Master of Arts in Counseling Psychology

Live out your incarnational calling through counseling psychology

3 years to complete

66 credit hours of coursework

70 clinical internship opportunities

Our Counseling Psychology graduate program is rooted in the belief that we are created, known, wounded, and healed in the context of relationship. Our incarnational theology gives roots to our theory of change, and our psychodynamic methodology develops thoughtful, committed practitioners. We are committed to a holistic pedagogy that integrates mind, body, and soul to equip therapists with the knowledge, hands-on skill, and personal awareness needed to bring healing and transformation.

The MA in Counseling Psychology is designed to meet the education requirements for licensure in the state of Washington, though students should be aware of the requirements of other states in order to tailor their studies accordingly. The program equips therapists to serve in a variety of settings, including community mental health, in-patient treatment, and private practice, with specific areas of focus such as trauma and abuse, psychodynamic psychotherapy, attachment and object relations theory.

Be equipped to facilitate healing

Through this program, you will:

  • Gain the knowledge and capacity to counsel individuals, families, and groups
  • Learn to skillfully assess and diagnose
  • Gain an in-depth knowledge of counseling theory, developmental psychology, and psychopathology
  • Develop an awareness of the impact of your own narrative
  • Develop the capacity to receive feedback about yourself in the service of helping others
  • Learn to interact with the disciplines of theology, psychology, and culture towards reconciling, transformative relationships

“Research demonstrates that the single most factor for change in psychotherapy is the relationship between the patient and the therapist. Given that, our program places a high emphasis on the development and formation of the self of the therapist.”

Roy Barsness, PhD
Professor of Counseling Psychology
Meet Our Core Faculty

Year One: Formation and Interpersonal Foundations

The first year of the Counseling Psychology program develops personal awareness and reflection of the interpersonal patterns, giftedness, and hindrances that emerge from your own story. We’ll explore theological, psychological, and cultural foundations for an interpersonal approach to therapy.You are required to complete at least 40 hours of your own therapy to deepen your personal growth outside the classroom.

Fall Trimester (9 credits)

  • CSL 502 – History of Therapeutic Perspectives (3)
  • CSL 527 – Faith, Hope, and Love (2)
  • CSL 551 – First-Year Practicum Part I (1)
  • TCE 517 – Cultural Identity and Locatedness (2)
  • TCE 517R – First Year Reading Group (1)
  • F&I – Frameworks & Intersections

Spring Trimester (8 credits)

  • BTI 504 – Tell Me The Stories Of Jesus: A New Testament Survey (3)
  • CSL 517 – Marriage and Family (2)
  • CSL 528 – Interpersonal Foundations (2)
  • CSL 552 – First-Year Practicum Part II (1)

Summer Trimester (7 credits)

  • BTI 503 – Old Testament Genre (3)
  • CSL 509 – Multicultural Perspectives (2)
  • CSL 516 – Research: The Dialogical Context of Knowledge (2)

Year Two: Synthesizing Knowledge and Practice

The second year of the Counseling Psychology program builds on the self-reflection and interpersonal awareness begun during year one. Through studying psychology, theology, and culture, you will develop a fuller understanding of human relationships to God, one another, your internal world, and the larger cultural context. You will begin the process of integrating these tools along with clinical,ethical, and multicultural considerations to develop your psychological theory, philosophy of change, clinical mind, and therapeutic style.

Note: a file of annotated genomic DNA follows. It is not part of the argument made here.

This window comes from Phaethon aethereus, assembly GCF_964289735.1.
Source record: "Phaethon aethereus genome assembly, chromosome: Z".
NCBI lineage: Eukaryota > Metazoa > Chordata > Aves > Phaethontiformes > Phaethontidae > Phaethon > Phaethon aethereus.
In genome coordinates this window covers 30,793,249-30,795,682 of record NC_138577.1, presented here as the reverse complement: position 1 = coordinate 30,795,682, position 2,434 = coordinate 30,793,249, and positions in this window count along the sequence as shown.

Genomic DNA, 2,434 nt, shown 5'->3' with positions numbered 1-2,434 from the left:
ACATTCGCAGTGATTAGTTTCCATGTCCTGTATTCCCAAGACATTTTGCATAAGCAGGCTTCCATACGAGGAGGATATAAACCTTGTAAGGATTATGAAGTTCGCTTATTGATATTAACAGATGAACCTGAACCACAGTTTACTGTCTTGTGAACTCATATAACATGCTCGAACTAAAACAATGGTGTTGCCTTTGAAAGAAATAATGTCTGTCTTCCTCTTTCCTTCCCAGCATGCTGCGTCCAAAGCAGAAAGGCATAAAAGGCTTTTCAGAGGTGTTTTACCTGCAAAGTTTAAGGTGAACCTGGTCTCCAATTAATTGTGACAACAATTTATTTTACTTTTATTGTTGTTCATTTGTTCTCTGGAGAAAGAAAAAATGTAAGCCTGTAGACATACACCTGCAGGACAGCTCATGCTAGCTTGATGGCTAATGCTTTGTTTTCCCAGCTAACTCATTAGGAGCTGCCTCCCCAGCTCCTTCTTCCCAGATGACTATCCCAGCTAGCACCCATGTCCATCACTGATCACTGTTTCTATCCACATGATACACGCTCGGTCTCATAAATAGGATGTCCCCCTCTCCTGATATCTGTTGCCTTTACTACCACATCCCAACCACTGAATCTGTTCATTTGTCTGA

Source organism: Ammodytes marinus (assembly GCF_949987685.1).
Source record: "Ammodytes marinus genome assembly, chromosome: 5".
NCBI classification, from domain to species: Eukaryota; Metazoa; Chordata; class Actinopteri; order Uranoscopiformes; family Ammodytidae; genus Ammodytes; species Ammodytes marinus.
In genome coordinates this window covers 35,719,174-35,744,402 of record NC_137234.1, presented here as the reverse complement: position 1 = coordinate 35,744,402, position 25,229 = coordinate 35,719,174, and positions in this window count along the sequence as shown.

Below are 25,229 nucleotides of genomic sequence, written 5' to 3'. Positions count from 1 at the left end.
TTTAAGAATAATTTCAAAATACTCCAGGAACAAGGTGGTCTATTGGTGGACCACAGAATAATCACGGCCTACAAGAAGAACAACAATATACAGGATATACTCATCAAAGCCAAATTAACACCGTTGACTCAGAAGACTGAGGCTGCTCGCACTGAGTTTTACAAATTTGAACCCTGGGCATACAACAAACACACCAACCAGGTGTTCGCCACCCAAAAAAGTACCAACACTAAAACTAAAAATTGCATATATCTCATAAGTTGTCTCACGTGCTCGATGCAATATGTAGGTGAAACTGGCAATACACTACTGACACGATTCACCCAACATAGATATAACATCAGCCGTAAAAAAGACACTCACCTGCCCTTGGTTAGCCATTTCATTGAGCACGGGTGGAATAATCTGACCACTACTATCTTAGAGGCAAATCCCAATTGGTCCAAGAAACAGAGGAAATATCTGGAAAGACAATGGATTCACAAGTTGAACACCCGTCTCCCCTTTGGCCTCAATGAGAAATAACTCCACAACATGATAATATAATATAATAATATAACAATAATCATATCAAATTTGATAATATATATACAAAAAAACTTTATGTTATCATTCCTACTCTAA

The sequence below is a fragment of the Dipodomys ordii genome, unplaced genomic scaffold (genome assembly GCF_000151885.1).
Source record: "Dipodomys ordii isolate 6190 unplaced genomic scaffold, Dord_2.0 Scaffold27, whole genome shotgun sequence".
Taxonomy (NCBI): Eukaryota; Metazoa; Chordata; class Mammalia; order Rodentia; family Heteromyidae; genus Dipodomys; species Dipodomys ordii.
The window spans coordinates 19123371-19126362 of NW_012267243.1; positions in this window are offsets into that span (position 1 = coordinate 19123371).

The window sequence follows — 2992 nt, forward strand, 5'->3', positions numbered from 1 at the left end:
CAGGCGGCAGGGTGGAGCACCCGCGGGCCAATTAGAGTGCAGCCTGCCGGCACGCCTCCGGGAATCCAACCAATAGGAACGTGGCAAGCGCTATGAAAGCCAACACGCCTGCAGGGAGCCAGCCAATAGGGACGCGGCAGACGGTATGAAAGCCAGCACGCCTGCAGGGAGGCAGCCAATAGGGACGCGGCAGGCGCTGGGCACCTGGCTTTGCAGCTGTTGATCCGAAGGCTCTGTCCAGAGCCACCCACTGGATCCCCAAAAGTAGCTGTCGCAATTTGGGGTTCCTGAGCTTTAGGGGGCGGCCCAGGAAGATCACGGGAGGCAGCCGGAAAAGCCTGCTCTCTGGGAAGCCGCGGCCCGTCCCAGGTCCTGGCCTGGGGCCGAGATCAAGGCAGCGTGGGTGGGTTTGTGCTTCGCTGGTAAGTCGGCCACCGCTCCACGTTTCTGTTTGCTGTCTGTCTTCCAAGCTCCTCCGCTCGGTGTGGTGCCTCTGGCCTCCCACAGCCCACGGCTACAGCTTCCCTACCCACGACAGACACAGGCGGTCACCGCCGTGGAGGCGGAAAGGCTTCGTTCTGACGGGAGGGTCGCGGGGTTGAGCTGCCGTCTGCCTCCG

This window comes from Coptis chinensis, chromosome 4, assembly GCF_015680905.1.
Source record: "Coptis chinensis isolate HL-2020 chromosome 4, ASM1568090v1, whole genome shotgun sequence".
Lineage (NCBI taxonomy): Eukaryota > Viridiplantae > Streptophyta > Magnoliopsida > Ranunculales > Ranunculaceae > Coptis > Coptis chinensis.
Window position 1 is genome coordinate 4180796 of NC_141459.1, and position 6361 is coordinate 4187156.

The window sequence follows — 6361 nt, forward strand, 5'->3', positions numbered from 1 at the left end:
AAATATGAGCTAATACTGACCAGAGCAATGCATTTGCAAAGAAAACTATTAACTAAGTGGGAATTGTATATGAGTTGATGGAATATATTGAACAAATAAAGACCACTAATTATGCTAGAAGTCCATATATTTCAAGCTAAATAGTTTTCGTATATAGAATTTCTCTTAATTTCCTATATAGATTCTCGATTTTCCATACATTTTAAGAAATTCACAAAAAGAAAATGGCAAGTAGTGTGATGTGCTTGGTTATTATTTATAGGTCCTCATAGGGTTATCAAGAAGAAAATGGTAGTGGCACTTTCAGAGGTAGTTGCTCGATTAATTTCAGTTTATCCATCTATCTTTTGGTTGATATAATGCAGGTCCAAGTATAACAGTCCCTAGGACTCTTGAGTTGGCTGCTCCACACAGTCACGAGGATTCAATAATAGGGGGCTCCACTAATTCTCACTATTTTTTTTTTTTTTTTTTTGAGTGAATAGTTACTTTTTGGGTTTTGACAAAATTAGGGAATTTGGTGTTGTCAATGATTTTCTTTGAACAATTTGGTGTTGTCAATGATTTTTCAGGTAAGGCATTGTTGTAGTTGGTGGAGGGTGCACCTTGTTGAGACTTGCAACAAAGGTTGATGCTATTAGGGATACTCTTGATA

Fall Trimester (10 credits)

  • CSL 510 – Human Growth and Development (2)
  • CSL 513 – Sexual Disorders (2)
  • CSL 544 – Psychopathology I: Destructive Styles (3)
  • CSL 554 – Second-Year Practicum Part I (1)
  • TCE 54X – Core Theology Elective (2)
    Choose one from several options

Spring Trimester (8 credits)

  • CSL 542 – Therapy I: Interpersonal Theory and the Practice of Therapy (2)
  • CSL 545 – Psychopathology II: Assessment and Diagnosis (3)
  • CSL 555 – Second-Year Practicum Part II (1)
  • TCE 54X – Core Theology Elective (2)
    Choose one from several options

Summer Trimester (5 credits)

  • CSL 503 – Professional Ethics (3)
  • CSL 524 – Introduction to Counseling Children & Adolescents (2)

Year Three: Embodying the Therapeutic Relationship

The third year of the Counseling Psychology program is formatively marked by a clinical internship at a mental health organization or therapy practice in the Seattle community. The internship will give you a real-world context in which to translate your psychological knowledge, interpersonal training, and personal experience of transformation into a clinical setting working with clients. This final year of education allows you to refine your professional skills and vocational calling while reflecting back your experience with faculty, supervisors, and peers.

Fall Trimester (6 credits)

  • CSL 530 – Internship I (2)
  • CSL 543 – Therapy II: Psychotherapy in Clinical Practice (2)
  • Elective (2)

Spring Trimester (6 credits)

  • CSL 531 – Internship II (2)
  • CSL 538 – MACP Practicum III (2)
  • Elective (2)

Summer Trimester (5 credits)

  • Elective (3)
  • Elective (2)

Explore our Courses

“Helping people is lovely and for who's sake do you want to help people? And what do you do when you can't and how do you tolerate that with kindness and strength? ”

Smruti Desai
MA in Counseling Psychology '09
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